Citizens – today is the first day of Chinese New Year, the year of the Ram! Gong Hey Fat Choy – 恭禧發財 – Wishing all of you to be prosperous in the coming year!
To celebrate, let’s fix a travesty of Chinese takeout cuisine, shall we?
General Tso’s Chicken has become the punchline to a terrible Chinese food joke – the trademark poster child of Americanized takeout dishes. A gloppy, sweet and cloying mess, with mystery meat exposing itself to you in a deep-fried jacket of sodden floury despair.
This dish comes from nobler lineage and deserves better! My version of the recipe restores honor and glory to the dish with true powerful flavors, harmonious balance and an addictively twice-fried crunch. Velveting (marination) of the chicken in egg whites adds suppleness and tenderness to the meat, and the use of alcohol in place of water in the breading adds an unmatched toothsome crunchiness.
So just who was this eponymous General Tso, anyway? Did he even exist or was he simply the indigestible dream remnant of a poor Chinese cook’s last meal?
He did indeed exist – allow one Generalissimo to share another General’s history!
General Tso Tsung Tong (1812-1885) was a very famous General under the Manchu Dynasty and his military activities took him to many parts of China.
He was a very active person and loved his food, especially meat. Everywhere he went, the local magistrates in order to cultivate his favor, would prepare special feasts in his honor, perhaps to solicit favors and at least so that he would think kindly of them. He was a hard person to please, but try they did.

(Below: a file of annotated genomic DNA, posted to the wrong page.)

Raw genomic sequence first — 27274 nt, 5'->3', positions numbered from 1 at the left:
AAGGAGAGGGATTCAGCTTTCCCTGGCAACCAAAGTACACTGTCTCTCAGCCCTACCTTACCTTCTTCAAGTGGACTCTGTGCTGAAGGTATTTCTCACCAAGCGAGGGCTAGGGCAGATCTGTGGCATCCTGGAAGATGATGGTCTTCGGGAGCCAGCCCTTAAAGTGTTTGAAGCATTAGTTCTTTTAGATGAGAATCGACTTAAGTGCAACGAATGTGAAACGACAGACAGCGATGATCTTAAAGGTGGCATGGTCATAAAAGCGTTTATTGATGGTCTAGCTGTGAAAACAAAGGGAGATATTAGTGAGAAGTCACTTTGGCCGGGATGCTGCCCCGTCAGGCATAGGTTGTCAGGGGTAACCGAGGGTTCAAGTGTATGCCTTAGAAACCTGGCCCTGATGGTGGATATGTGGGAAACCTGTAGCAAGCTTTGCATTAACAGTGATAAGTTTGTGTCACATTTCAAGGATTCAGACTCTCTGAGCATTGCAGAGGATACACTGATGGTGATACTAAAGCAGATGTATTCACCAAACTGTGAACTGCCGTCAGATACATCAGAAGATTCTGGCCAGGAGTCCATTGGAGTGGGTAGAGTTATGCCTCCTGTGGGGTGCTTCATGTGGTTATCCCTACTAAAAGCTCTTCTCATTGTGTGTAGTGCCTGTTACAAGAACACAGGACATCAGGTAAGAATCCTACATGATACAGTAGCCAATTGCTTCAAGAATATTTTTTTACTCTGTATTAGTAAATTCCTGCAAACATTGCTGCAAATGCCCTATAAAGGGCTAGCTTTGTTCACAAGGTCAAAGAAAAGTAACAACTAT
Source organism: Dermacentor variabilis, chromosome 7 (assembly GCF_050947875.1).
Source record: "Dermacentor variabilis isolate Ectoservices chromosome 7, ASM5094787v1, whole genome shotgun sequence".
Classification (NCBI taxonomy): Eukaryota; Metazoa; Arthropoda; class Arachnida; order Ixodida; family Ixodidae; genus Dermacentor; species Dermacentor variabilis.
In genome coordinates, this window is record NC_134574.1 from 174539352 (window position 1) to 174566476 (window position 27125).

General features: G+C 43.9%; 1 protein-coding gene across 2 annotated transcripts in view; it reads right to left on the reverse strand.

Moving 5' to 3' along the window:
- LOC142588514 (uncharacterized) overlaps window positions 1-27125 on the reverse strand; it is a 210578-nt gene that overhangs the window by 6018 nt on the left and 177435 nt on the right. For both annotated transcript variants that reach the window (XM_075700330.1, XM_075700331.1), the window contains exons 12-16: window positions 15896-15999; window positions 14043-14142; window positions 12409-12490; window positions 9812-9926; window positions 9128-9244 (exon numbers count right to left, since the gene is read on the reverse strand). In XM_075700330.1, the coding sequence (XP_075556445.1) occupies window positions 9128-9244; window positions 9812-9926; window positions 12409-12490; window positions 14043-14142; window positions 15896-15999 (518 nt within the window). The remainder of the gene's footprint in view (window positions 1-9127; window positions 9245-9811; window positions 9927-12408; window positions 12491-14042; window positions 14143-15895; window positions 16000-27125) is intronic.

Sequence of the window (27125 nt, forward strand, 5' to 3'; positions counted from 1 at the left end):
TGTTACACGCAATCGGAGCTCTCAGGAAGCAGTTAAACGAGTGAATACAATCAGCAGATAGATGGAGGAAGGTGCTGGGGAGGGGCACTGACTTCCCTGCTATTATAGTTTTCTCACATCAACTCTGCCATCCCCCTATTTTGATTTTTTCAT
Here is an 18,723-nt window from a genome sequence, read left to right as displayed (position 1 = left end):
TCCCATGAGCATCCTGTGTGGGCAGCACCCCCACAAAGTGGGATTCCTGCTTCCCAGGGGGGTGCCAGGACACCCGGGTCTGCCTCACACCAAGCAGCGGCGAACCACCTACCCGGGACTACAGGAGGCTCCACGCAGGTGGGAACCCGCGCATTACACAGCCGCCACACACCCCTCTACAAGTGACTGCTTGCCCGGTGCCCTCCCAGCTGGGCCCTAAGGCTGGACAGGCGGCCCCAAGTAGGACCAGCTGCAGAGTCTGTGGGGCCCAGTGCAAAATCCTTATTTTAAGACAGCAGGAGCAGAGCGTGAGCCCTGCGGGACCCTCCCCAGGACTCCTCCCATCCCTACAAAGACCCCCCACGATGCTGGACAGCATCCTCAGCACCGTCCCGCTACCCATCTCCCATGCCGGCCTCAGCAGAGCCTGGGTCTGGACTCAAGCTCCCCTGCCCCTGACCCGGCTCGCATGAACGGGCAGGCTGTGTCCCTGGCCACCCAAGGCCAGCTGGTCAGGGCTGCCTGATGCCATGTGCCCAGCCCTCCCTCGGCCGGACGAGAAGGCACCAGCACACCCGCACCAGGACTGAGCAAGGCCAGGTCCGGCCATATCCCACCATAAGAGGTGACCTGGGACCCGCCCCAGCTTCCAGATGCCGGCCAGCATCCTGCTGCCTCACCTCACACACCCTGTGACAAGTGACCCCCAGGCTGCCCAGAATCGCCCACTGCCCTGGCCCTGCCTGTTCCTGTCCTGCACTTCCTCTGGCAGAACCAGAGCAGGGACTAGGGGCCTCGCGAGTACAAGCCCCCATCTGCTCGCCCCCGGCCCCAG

Once he was sent to Xinjiang on a military expedition. The people of this western border-province were mainly Muslims whose religion did not allow them to eat pork; so the general’s diet was severely curtailed. Three months later when he got back, specifically to Lanzhour, a big feast was served in celebration of his successful expedition. He told his associates that although he was not entertained with song and dance, this elaborate and bountiful meal more than made up for the very long and tough expedition where he had no pork to eat.
In 1875, the Dowager Tse Xi promoted him to the royal court. She held a banquet in his honor in the capital, Beijing. At that banquet, they made sure that he had double servings of all the entrees. The general would always finish his portion with one sweep of his chopsticks, as if to say, he was not impressed.
After the above banquet, one of his compatriots asked him “Old friend, at one seating you can devour so much meat. It is as the old saying goes: A general’s fame is as big as his appetite. I hope that stomach of yours can live up to your fame”. The general smiled and retorted: “Your people love to put words in others people’s mouths. What do you know? Instead of meat you can only eat the roots of vegetables. I am lucky that I enjoy meat. Maybe one day I will be stigmatized and might even be called: The Meat Eating General.”
Everyone surmised that the chicken recipe in question was probably the general’s favorite so the chef who prepared it named it after him.
Enjoy my version of what is a true classic dish, Citizens! Be sure to use proper dark soy sauce when called for in the recipe. This is NOT regular soy sauce (which in Chinese cooking is referred to as “light” soy sauce). It has a more molasses color and flavor and is delicious! Pick up a bottle at your local Asian grocer or buy 2 bottles here. Chinese red vinegar is also mandatory – buy it here.
Battle on – The Generalissimo
The Hirshon General Tso's Chicken
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